How to Create Symlinks¶
All symlinks (symbolic links or short-cuts) will be broken during the migration of data since the underlying lay-out of data on the Phoenix is different from the Rich Datacenter based systems. The links will have to be fixed manually by you.
- Symlinks in Linux, also known as symbolic links, are a special type of file that points to another file or directory.
- Basically, they are a shortcut to files that are often more convenient than accessing the original file path.
- Example: Your research group might have a shared directory which is one level up from your
/storage/coda1/p-jdoe4/0/gburdell3). Instead of navigating one level up, and then entering your shared directory, you would like your research directory right in your home folder. A symlink can achieve this.
-s to create soft links. They are much easier to work with
- To create a symlink, use the command below
ln -s <Folder or File Name> <Link Name>
lncommand creates symlinks, and the
-ssets the type of link to soft link
- The first name is your folder name, the folder you want the link to point to
- The second name is the link name. This name will show up in your current folder as the symlink. If you leave this argument as
.or empty, the link will be created in the current working directory, and the link name will be identical to the folder/file you're linking to
Example: Link a Shared Directory¶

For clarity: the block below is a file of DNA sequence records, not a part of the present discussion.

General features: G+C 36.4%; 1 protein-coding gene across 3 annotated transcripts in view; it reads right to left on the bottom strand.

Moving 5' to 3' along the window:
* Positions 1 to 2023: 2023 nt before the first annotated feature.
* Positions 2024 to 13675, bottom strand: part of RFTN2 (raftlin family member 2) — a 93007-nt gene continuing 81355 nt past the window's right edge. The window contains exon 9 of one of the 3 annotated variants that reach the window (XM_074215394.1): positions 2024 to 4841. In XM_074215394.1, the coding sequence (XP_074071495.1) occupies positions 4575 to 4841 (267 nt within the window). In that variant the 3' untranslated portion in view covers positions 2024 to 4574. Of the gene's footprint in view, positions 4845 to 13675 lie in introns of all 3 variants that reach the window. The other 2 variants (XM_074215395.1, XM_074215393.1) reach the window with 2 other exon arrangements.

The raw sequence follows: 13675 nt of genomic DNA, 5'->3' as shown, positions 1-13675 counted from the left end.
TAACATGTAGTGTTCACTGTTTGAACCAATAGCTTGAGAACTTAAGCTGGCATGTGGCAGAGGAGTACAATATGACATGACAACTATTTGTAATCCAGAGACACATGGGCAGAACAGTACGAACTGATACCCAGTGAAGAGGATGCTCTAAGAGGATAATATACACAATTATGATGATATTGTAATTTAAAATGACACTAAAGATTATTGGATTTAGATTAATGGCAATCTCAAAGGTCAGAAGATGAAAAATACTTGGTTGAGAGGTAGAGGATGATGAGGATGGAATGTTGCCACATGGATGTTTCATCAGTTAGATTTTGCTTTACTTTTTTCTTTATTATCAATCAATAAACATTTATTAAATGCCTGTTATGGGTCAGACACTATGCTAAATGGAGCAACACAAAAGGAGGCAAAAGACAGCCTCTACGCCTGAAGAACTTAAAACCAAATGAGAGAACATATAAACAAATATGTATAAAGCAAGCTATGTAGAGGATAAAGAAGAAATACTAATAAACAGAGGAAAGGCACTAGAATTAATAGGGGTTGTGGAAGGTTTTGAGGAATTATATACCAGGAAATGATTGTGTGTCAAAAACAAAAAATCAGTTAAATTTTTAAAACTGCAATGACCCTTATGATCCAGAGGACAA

- Some research groups might have a shared directory, which will be one level up from your project directory with a path similar to:
- The term
/sharedat the end of the path might differ between groups, but the shared directory will still be one level up from the individuals project directory, and therefore not convenient to access.
- Solution: To access this shared directory in your home directory, you must create a symlink using the command steps below:
- First Navigate to your home directory using
- Create the symlink with
ln -s /storage/coda1/p-jdoe4/0/shared my_link_name, where
/storage/coda1/p-jdoe4/0/sharedis replaced with the path to your groups shared directory, and
my_link_nameis replaced with the name you want to call the link that shows up in your home directory
- A link named
my_link_nameshould appear in your home directory, which you can treat like any other folder. If you enter the directory with
cd my_link_name, you should see the contents of your groups' shared directory